previous contest topics


The theme is Ocean Pollution: Challenges & Solutions. You may choose to focus your work on one type of pollution, or the impact of ocean pollution as a whole. Whichever way you choose, we want your submission – visual art, poetry, prose, or film – to make viewers reflect on the impact of ocean pollution, inspire them to consider possible solutions, and challenge them to take action.


The theme is Making Meaning out of Ocean Pollution, and it challenges you to research, explore, interpret, and say something meaningful about the connections between human activities and the health of our oceans through art, poetry, prose, or film.


Submit a work of art, a poem, a written work, or a film about plastic pollution in the ocean. Look for connections between science, creativity, environmental advocacy, and your personal interpretation of theme Our Oceans, Our Plastic. Remember, there are no right or wrong ways to advocate, but give your piece a unique and powerful voice.


We want you to explore the major questions surrounding ocean plastic pollution. Why is there so much plastic in our oceans? Where does it come from? How does it affect ocean animals and ecosystems? Is this a problem worthy of international attention? Are there alternatives to plastic that could help alleviate the ongoing problem of ocean pollution? How does our “throwaway culture” impact the amount of plastic in our oceans? You may work alone or in a group, and submissions can take one of the three following forms: art, essay, or advocacy (film).


Question 1

The North Atlantic Right Whale is one of the most endangered large whales. It is estimated that only 500 North Atlantic Right Whale (aka the Urban Whale) remain. Examine the plight of the Right Whale and discuss what you think the future holds for this species. Finally, do you think it is important to save any one species? Why?

Question 2

Overfishing has historically played a decisive role in the depletion of cod and other groundfish in the Gulf of Maine. Scientists are now also examining the role of forage fish, like herring and alewives, in promoting and maintaining healthy groundfish stocks. How have forage fish impacted groundfish stocks over the years? What efforts are being made to restore forage fish in the Gulf of Maine and what are the trade-offs with these projects?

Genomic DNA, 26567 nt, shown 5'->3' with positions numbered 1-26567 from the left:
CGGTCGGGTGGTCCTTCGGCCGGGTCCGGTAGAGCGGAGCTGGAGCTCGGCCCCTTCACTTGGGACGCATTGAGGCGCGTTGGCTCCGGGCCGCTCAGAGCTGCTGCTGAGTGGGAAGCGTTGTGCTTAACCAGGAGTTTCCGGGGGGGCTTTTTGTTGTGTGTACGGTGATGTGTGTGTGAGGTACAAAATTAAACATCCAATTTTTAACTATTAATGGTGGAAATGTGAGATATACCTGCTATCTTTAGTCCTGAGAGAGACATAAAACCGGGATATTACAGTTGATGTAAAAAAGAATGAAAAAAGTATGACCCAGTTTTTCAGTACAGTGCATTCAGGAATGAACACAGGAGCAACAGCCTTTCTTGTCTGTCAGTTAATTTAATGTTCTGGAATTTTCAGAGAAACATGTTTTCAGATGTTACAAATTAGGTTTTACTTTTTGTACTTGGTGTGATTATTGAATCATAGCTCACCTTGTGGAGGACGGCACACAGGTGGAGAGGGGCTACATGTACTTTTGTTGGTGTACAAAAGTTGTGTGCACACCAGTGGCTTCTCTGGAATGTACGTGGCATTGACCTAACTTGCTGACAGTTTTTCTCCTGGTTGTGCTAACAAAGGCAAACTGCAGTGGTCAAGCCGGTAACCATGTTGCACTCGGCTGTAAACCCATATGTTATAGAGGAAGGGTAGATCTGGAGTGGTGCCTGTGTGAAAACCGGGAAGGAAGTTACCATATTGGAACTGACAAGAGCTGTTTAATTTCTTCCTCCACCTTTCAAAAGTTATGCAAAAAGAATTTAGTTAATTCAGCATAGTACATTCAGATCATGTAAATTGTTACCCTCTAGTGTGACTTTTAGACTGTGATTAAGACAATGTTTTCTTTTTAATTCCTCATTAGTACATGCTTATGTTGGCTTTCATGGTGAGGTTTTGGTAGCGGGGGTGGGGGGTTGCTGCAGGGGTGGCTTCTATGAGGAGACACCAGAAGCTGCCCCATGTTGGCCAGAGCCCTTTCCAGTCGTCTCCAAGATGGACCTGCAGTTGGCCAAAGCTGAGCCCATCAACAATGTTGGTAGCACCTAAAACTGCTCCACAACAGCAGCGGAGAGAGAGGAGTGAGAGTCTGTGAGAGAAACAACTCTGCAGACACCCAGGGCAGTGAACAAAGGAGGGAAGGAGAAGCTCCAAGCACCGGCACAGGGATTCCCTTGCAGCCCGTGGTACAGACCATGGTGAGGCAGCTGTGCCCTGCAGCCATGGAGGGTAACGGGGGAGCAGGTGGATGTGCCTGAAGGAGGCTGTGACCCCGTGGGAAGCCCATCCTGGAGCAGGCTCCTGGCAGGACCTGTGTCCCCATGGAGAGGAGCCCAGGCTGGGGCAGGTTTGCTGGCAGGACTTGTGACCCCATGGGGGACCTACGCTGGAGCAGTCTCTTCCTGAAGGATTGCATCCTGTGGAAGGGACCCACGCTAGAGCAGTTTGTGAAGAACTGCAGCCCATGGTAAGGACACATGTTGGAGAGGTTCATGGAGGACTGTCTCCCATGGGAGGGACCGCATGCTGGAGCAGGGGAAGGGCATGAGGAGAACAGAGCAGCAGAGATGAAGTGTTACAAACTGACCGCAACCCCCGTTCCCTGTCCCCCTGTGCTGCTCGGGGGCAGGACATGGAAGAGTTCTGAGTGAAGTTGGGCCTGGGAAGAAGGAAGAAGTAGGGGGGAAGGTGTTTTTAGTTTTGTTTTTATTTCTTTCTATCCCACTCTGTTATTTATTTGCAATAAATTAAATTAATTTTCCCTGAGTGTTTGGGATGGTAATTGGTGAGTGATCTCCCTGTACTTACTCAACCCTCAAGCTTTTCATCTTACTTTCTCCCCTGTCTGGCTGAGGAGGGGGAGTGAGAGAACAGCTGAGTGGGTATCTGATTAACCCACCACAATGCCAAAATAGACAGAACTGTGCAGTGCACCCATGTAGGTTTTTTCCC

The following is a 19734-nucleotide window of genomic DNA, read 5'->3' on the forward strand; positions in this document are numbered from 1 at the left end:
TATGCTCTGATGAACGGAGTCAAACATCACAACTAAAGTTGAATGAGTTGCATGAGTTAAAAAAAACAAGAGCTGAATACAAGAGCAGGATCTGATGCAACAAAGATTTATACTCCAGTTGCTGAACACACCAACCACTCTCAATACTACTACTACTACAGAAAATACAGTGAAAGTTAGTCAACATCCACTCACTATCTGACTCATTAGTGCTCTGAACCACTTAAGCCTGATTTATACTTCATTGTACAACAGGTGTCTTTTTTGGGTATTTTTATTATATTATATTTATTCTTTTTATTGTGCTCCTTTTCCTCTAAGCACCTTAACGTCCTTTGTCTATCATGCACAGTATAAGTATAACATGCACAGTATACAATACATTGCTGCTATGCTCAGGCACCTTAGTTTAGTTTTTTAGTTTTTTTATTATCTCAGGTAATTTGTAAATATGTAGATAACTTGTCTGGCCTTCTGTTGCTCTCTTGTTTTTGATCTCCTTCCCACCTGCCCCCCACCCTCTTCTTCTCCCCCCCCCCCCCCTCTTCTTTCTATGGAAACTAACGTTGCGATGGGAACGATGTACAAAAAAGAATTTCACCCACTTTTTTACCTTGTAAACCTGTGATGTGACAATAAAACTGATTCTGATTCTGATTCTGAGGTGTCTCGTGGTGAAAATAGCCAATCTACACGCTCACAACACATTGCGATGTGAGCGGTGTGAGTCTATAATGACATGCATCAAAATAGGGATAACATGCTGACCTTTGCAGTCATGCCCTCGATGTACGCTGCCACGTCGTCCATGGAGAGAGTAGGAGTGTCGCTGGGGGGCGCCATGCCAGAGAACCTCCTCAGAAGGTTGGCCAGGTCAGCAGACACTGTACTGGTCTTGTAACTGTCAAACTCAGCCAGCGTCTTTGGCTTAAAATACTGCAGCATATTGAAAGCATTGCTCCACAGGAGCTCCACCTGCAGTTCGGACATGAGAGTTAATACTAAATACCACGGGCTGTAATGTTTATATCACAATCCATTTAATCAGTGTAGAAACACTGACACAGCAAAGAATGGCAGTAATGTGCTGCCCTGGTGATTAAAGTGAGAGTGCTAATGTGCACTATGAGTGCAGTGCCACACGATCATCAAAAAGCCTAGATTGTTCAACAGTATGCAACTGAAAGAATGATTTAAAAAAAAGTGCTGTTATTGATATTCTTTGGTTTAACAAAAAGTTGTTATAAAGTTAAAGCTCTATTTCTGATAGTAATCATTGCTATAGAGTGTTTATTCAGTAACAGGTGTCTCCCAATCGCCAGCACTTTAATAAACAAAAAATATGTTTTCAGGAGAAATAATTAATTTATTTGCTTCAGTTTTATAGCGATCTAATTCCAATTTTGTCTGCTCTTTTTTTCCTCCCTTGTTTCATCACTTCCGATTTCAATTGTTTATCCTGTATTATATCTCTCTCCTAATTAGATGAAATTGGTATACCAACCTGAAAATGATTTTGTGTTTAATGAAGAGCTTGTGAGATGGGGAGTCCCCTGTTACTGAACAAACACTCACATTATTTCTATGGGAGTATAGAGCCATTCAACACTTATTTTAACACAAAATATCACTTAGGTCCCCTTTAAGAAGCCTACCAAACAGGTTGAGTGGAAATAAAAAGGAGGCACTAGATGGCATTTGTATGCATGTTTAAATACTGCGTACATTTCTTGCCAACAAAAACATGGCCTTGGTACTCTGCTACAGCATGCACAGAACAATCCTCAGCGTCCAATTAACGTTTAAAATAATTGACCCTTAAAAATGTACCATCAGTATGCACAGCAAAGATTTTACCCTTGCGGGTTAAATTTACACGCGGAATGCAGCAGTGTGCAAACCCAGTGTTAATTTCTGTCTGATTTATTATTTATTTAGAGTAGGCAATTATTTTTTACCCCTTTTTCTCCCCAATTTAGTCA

Question 1

Steven Kress, founder of the Puffin Project, is a pioneer in the field of seabird restoration. Describe what steps and techniques he employed to create the successful return of puffins to Eastern Egg Rock. In your analysis pick one other seabird restoration project from around the world where some of Dr. Kress’s strategies were implemented. Describe the similarities to the Puffin Project.

Question 2

While other fisheries in the Gulf of Maine have either collapsed or been greatly diminished, lobsters have thrived in the region. Colin Woodard in his book The Lobster Coast calls the increased catch the “great lobster mystery.” What are the explanations for the high landings? Elaborate on what you consider are the most important fishing methods that lobstermen/lobsterwomen and regulators have employed along the coast to keep the lobster fishery thriving.

Question 3

Ground fishing has changed dramatically in the Gulf of Maine. Many of the premier fisheries like Cod and Haddock have seen a substantial and dramatic decline; overfishing is thought to be the contributing factor in these decreases. Ted Ames, a fisherman and fisheries researcher has suggested, “we need to fish smarter.” Describe and analyze a few significant examples of how people or communities in the Gulf of Maine have changed their fishing practices to protect and rebuild these fisheries.